Having developed the groundwork of this underlying moral logic with which to approach sexual ethics, he spends the third section of the book exploring the “boundary language” of Romans 1:24-27 in great depth. His purpose is to thoroughly analyze what behavior Paul is truly addressing here. He uses linguistic and textual analysis, along with the study of other writings of that time, as he examines such concepts as lust and desire, purity and impurity, honor and shame, and natural and unnatural. What were Paul’s underlying concerns here as he used this language in the passage? In every case, Brownson demonstrates that the issues being referred to in this Romans text are not addressing same-sex marriage as we know it today but are instead further confirmations of the sexual ethics laid out in the previous section.
In his concluding chapter of the book, he reviews the other texts in the Hebrew Bible and the New Testament that reference same-sex sexual relations, viewing them through the lens of the sexual ethics he has established, and demonstrates that these texts also do not apply to same-sex marriage as we know it today.
While his final conclusions wind up on the “revisionist” side of the debate, he reached that point via the construction of a carefully considered moral logic that frames a sexual ethic from all of Scripture. He claims that by grounding his approach to same-sex relationships in this way, he provides a rationale that was previously missing.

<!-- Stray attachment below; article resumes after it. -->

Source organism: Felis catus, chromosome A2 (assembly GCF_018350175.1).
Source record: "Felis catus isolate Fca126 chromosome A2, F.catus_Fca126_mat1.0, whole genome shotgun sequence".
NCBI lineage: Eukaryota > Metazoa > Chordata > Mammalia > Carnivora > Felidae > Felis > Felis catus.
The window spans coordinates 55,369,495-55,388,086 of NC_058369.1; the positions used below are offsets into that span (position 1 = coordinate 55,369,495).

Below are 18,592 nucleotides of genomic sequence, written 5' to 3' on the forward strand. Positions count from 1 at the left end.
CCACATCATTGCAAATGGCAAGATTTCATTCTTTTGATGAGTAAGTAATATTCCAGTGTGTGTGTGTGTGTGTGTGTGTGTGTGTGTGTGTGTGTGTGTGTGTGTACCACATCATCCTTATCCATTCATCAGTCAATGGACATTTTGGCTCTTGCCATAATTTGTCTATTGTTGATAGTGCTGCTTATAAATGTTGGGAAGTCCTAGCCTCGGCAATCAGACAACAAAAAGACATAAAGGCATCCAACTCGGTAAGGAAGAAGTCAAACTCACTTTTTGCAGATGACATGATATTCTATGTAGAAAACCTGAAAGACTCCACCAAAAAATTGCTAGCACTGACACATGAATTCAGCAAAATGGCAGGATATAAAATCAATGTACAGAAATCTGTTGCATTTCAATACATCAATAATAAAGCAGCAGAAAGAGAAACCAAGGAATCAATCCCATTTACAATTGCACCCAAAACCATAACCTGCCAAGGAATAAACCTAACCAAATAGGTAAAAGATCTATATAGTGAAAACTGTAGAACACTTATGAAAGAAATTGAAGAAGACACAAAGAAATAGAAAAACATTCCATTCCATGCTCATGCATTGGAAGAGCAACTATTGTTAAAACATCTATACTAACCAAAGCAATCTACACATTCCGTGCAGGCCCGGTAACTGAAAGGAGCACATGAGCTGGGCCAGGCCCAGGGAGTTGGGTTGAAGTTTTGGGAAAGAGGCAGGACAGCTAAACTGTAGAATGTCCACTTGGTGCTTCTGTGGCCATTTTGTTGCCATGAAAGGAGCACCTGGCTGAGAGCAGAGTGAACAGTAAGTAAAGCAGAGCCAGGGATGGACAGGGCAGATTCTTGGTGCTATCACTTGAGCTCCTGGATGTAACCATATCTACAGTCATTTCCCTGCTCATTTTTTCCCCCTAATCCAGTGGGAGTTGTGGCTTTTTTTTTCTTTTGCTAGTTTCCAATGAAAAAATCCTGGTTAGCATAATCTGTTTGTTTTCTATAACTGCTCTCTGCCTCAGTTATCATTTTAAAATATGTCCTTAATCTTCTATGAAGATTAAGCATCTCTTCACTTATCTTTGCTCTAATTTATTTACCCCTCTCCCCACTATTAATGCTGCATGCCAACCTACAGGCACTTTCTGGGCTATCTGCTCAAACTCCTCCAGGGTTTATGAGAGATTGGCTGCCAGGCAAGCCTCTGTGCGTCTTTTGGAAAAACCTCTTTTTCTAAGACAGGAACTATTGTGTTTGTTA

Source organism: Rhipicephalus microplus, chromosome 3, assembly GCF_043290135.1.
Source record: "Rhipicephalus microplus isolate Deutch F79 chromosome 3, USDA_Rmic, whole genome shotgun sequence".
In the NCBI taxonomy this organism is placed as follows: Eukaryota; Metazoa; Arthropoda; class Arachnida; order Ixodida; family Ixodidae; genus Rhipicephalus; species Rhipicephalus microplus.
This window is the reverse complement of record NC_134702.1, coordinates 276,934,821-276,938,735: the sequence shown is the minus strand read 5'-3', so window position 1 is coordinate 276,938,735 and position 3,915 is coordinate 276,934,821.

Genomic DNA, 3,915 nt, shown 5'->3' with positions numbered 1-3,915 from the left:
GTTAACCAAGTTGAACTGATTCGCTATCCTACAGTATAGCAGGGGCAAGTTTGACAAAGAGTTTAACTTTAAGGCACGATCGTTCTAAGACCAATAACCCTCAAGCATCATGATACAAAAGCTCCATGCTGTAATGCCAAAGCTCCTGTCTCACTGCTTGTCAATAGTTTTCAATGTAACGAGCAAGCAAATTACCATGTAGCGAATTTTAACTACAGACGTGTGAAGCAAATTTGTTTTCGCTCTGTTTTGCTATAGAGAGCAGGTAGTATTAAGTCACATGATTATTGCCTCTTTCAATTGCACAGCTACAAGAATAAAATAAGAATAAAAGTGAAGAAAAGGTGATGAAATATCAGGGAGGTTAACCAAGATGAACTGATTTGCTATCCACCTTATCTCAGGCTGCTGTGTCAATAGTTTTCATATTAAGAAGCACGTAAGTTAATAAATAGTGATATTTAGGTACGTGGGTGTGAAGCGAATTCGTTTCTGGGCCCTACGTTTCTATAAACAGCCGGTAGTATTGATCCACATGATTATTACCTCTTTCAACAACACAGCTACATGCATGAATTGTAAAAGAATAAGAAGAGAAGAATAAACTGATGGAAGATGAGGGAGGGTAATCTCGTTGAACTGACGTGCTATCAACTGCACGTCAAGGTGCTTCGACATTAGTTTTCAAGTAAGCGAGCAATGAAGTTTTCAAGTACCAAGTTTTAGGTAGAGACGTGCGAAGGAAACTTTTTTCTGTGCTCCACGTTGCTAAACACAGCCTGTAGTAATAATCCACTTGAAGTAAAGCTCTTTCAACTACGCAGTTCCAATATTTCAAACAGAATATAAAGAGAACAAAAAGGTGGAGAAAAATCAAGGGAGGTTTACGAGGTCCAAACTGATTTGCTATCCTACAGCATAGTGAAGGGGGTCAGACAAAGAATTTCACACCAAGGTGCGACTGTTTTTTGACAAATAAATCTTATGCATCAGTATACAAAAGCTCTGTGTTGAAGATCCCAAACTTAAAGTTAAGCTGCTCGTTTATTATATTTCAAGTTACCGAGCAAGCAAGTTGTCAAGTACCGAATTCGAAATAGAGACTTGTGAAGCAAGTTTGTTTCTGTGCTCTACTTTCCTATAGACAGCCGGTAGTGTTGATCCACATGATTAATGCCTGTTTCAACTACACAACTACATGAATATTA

I am not sufficiently well-versed in the literature within this field to evaluate how this contribution adds to or overlaps with the scholarship already available. I did, however, find that this book helped me to better frame my own understanding of marriage and sex on a solid Scriptural foundation, giving me greater confidence in being able to argue against the ingrained patterns and expectations of my childhood faith tradition. Although this book is not light reading and requires some concentration and focus to read, it is not drudgery either. Brownson lays out his arguments in a logical, sequential fashion that is easy to follow, often referring back to previous points to clarify how each new argument fits with what has already been covered. He also includes a helpful bulleted summary at the end of each chapter to highlight the main points in a succinct way.
If you would like to move into a deeper understanding of sexual ethics and marriage via the construction of a broad, underlying moral logic that can apply cross-culturally and across gender configurations, this is a helpful and timely book. Likewise, if you are trying to deepen your grasp on the debate over same-sex relationships and want to be able to construct a deeply coherent framework on which to base your views, this book carefully considers all of the traditional arguments while also reframing them in a powerful way.
Kenetha J. Stanton is a writer, artist, and healer who is passionate about the theme of finding beauty in our healed broken places. More of her writing and work can be found on her website, A Kintsugi Life. She also works as Program Manager and Assistant to the Director of the Center for Pastoral Excellence at Christian Theological Seminary in Indianapolis, Indiana.
© 2013 by EEWC-Christian Feminism Today